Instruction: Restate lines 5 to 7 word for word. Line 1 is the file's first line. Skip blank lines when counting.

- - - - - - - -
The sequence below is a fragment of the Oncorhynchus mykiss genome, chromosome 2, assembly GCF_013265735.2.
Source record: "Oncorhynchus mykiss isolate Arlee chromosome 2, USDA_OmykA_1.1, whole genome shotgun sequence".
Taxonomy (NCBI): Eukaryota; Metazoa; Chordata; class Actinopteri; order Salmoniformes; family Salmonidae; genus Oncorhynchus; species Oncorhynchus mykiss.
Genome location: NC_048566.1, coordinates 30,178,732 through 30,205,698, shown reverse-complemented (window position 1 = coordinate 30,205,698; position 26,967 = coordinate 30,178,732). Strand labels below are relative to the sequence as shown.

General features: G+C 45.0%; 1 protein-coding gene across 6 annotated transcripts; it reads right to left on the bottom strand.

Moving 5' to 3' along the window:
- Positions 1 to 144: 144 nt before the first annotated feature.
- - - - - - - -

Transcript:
General features: G+C 45.0%; 1 protein-coding gene across 6 annotated transcripts; it reads right to left on the bottom strand.

Moving 5' to 3' along the window:
- Positions 1 to 144: 144 nt before the first annotated feature.